Investors await Fed's take on inflation worries
(Reuters) -World stock markets hovered near record highs on Wednesday as investors braced for any signs the Federal Reserve is preparing a more hawkish stance in response to inflation data, and oil prices hit their highest since April 2019 on recovering demand.
Stocks have surged to record highs as bullish investors monitor the economic recovery from the pandemic alongside unprecedented government and central bank stimulus. Volatility across asset classes has been pushed to levels last seen before COVID-19 roiled markets in March 2020.
But recent data shows inflation rising in the United States and elsewhere, keeping investors sidelined with a new Fed statement imminent.
Data on Wednesday showed UK inflation unexpectedly jumped above the Bank of England’s 2.0% target in May and hit 2.1%, following U.S. data showing prices rose more than expected.
That heightens the attention on Wednesday’s readout from the Fed and subsequent press conference from Chair Jerome Powell. The Fed is not expected to discuss an exit from its bond purchases until later this summer, but officials could at least flag the pending start of talks about when and how to exit.
With markets having priced in the start of those talks about tapering but unsure whether rising inflation will encourage more aggressive action from the Fed and other central banks, some caution has crept in.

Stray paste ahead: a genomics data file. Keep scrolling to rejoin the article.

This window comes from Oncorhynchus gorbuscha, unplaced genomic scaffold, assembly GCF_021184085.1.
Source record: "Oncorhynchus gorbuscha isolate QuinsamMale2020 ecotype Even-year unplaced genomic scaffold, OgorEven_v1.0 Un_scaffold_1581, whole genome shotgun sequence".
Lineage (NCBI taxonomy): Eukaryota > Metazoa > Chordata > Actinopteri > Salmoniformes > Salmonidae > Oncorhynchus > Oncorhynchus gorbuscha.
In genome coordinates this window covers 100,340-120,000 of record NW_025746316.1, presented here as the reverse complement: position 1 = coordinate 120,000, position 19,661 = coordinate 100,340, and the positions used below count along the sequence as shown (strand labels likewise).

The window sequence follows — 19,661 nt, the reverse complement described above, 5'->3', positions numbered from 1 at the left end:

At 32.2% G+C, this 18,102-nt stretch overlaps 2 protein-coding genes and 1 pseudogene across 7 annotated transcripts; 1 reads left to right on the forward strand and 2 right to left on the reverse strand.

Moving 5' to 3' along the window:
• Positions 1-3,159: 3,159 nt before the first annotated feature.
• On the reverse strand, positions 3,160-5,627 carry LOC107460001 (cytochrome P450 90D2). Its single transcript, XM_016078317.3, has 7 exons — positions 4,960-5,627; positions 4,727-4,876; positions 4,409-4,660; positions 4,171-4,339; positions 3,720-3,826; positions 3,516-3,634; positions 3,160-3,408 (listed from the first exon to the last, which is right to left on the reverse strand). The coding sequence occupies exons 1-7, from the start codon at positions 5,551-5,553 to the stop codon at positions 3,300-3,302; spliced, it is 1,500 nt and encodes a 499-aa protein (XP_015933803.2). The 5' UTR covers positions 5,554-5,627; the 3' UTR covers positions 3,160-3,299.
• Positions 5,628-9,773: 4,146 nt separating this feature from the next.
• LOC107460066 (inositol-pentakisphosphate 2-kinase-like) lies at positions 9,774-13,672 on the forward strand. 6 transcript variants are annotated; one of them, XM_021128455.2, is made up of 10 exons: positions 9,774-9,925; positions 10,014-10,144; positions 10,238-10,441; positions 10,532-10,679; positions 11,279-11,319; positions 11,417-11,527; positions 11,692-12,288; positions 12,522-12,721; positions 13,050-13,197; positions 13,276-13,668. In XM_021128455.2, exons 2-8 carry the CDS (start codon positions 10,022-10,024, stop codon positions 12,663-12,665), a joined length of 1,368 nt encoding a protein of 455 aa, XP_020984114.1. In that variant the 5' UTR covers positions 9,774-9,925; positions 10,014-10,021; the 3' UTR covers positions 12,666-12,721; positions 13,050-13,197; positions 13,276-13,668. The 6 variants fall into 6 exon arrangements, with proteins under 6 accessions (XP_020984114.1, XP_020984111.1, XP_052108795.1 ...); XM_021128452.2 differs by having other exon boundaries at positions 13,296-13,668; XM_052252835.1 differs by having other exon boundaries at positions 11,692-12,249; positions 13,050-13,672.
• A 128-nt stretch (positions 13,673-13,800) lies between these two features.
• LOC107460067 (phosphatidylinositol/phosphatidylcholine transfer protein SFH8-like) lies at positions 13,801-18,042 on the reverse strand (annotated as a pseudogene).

“Things have shifted since the last FOMC meeting. Back in April, the Fed noted that the pace of economic recovery and employment had strengthened,” wrote Win Thin, global head of currency strategy at Brown Brothers Harriman. “Since the April meeting, we have gotten two months of disappointing jobs data and two months of higher than expected inflation readings.”
Key will be Fed members’ projections, or dot plots, for interest rates and whether more now tip a hike in 2023. Previously only seven out of 18 had seen such a move.
On Wednesday, the MSCI world equity index, which tracks shares in 49 countries, was flat on the day and close to Tuesday’s record high.
The U.S. stock market posted a tepid open, with the Dow Jones Industrial Average falling 0.05%, while the S&P 500 and the Nasdaq Composite saw modest gains.
The pan-European STOXX 600 index rose 0.24%.
There could also be some upward movement in inflation projections for this year and next, as the last two readings on consumer prices surprised to the high side.
BofA’s latest survey of fund managers suggests most are sanguine on the outlook. Some 72% said inflation was transitory. Only 23% saw it as permanent.
Bond investors remain sanguine about the prospect of a shift in policy thinking.
Benchmark 10-year U.S. Treasury yields held at 1.485%, a quarter of a percentage point below 2021 highs.
The only signs of investor nervousness were evident in currency markets where the dollar held near a one-month high. The dollar index, which tracks the greenback versus a basket of six currencies, rose 0.042 points or 0.05%.
In commodity markets, spot gold prices fell 0.12% percent to $1,856.38 an ounce, not far from a one-month trough of $1,843.
Oil prices continued their bullish run to hit their highest in more than two years, driven by signs of stronger demand and still tight supplies. [O/R]
Brent crude climbed 14 cents, or 0.19%, to $74.13 a barrel, after earlier hitting $74.73, the highest seen since April 2019. U.S. crude was last down 5 cents at $72.07 per barrel.
Cryptocurrency prices were calm, with bitcoin dipping below $40,000.
Source: Read Full Article